Rosé of Cabernet Franc
This is the first vintage with a newly sourced vineyard – Fortmiller Vineyard in the Rogue Valley. Situated at 2100 feet elevation in Manita loam soil, this site has a slight eastern aspect with mountains to the west providing good air drainage. Drip irrigation is implemented throughout the vineyard with deficit irrigation as the grapes are near picking. This is a favorite site for cooler varieties – especially reds like Cabernet Franc that benefit from slow ripening. The vineyard is Salmon Safe, Oregon Certified Sustainable, and L.I.V.E. certified.
The 2018 vintage was similar to 2017 – specifically the hot, dry summer and drifting smoke from wildfires throughout the Pacific Northwest. Timely rains and cooler temperatures in early fall led to lovely fruit quality. Exceptional, elegant wines are now unfolding. Harvest in Southern Oregon was punctuated by rain near the end of September. After the rain, a spectacular fall allowed for a prolonged hang time in beautiful, moderate 80º F weather. Flavors, along with acid and sugar levels, had a lot of time to develop slowly on the vine, which allowed delayed picking. The growing season finished with outstanding fall ripening weather, producing balanced wines with low pHs contrasting sugars, resulting in finished wines with refreshing acidity and pleasant palate weight – and, thankfully, no sign of smoke-derived volatile phenolics and resveratrol causing smoke taint. The Cabernet Franc lot for this rosé was picked on September 25th at 22 Brix.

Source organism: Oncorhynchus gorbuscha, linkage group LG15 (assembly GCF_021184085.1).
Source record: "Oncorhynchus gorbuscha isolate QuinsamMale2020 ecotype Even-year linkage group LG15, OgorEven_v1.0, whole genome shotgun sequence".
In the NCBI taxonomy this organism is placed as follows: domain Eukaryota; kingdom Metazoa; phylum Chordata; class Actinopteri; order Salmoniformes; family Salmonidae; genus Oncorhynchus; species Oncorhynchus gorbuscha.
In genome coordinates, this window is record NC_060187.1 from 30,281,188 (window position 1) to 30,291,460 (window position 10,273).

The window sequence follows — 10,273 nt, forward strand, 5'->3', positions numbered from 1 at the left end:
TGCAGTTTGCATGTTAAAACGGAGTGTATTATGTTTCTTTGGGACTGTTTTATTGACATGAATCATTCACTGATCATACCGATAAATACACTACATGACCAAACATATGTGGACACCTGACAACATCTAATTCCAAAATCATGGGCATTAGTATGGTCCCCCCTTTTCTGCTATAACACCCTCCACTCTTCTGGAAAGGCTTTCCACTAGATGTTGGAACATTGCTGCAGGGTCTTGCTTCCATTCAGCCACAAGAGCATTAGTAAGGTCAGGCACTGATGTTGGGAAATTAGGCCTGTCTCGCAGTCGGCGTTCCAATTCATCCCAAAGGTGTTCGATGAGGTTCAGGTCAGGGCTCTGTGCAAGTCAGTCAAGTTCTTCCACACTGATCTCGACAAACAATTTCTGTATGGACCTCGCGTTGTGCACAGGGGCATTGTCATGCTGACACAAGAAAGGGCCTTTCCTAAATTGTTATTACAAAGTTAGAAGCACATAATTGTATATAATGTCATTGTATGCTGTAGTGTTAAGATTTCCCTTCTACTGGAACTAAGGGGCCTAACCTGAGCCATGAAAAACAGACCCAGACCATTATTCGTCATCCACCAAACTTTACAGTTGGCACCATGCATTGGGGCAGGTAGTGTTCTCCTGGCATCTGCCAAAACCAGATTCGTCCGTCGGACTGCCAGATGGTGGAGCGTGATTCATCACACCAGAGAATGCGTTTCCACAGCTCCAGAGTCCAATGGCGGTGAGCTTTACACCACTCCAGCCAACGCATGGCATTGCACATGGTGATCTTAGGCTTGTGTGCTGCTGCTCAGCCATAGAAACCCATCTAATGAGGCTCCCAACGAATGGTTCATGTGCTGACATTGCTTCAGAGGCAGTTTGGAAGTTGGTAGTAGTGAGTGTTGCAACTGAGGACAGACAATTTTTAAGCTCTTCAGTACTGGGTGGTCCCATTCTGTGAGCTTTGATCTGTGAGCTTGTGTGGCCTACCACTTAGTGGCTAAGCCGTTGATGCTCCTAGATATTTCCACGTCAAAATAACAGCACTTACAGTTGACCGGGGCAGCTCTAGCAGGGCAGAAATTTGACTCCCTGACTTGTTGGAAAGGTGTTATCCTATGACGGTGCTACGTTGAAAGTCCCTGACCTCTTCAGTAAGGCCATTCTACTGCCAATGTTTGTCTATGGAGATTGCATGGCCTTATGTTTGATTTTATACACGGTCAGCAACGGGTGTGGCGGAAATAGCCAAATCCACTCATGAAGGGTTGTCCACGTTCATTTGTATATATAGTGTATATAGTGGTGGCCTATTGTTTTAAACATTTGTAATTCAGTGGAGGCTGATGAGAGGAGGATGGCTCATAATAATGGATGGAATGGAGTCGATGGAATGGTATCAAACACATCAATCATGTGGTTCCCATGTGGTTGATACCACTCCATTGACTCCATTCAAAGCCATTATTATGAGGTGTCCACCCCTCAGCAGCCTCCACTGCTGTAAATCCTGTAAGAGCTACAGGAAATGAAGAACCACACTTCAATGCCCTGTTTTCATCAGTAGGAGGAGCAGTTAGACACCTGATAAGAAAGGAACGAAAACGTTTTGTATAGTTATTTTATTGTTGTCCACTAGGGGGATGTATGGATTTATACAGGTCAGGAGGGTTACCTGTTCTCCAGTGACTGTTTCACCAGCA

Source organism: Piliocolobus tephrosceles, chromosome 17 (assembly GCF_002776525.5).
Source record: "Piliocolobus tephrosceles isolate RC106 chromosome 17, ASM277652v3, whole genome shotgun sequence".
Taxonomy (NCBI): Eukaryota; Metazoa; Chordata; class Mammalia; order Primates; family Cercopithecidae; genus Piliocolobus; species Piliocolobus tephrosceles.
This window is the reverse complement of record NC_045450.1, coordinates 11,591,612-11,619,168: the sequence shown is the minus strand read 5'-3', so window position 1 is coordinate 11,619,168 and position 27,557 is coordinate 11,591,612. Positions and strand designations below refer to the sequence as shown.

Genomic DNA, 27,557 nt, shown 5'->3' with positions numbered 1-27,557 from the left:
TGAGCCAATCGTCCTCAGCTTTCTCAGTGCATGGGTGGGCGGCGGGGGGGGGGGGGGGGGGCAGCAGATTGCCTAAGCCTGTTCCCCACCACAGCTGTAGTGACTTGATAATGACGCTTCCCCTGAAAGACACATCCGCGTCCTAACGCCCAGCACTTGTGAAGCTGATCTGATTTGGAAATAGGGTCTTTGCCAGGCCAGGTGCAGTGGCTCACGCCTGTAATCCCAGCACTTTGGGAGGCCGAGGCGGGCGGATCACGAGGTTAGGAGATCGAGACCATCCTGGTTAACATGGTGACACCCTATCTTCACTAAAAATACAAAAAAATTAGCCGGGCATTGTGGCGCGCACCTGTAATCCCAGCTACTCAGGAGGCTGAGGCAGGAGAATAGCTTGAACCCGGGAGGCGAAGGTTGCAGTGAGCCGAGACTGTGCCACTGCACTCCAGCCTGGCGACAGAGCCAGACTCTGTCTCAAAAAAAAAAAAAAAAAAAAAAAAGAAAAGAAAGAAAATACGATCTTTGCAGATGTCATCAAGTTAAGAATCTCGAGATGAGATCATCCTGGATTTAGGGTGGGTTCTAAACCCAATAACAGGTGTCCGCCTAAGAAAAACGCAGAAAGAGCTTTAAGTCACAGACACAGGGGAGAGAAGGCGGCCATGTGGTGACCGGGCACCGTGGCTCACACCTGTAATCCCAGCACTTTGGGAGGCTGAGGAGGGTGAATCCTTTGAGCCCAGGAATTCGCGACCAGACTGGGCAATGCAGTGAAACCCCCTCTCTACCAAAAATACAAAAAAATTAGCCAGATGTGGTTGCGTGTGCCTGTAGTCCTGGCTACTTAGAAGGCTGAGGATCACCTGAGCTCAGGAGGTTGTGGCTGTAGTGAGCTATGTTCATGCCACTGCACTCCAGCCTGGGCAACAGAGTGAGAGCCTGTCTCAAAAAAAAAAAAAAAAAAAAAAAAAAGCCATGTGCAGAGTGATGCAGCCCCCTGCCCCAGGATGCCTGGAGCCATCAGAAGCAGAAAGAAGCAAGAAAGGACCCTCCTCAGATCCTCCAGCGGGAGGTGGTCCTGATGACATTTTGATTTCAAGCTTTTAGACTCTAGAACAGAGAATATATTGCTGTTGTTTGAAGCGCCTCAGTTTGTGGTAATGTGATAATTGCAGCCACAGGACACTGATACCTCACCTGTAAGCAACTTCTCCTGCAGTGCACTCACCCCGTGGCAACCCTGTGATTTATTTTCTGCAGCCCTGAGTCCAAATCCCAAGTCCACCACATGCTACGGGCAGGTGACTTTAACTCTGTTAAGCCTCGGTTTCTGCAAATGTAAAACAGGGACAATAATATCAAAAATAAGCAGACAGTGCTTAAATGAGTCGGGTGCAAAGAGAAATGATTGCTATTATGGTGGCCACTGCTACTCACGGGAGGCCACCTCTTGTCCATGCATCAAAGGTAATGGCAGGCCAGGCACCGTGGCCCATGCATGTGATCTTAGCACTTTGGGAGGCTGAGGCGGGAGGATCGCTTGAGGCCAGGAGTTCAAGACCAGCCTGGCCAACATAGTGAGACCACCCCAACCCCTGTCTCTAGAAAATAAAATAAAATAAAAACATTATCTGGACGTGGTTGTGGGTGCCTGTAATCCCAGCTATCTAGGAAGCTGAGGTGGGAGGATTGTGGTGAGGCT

The fruit arrived at the winery via refrigerated trailer, and was gently whole cluster pressed with simple maceration for the juice to extract color and flavor from the skins. The juice remained cooled and settled in a chilled stainless steel tank for 3 days, was racked off sediment and returned to the stainless steel tank for fermentation, with starting temperatures nice and cool, allowing for a slow, steady fermentation. The resulting wine has a lovey, delicate hint of pink (“ballet slipper pink”), and a suggestion of soft, light copper tones. The wine was stabilized, filtered and bottled in February. 12.8% alcohol, 100 cases produced.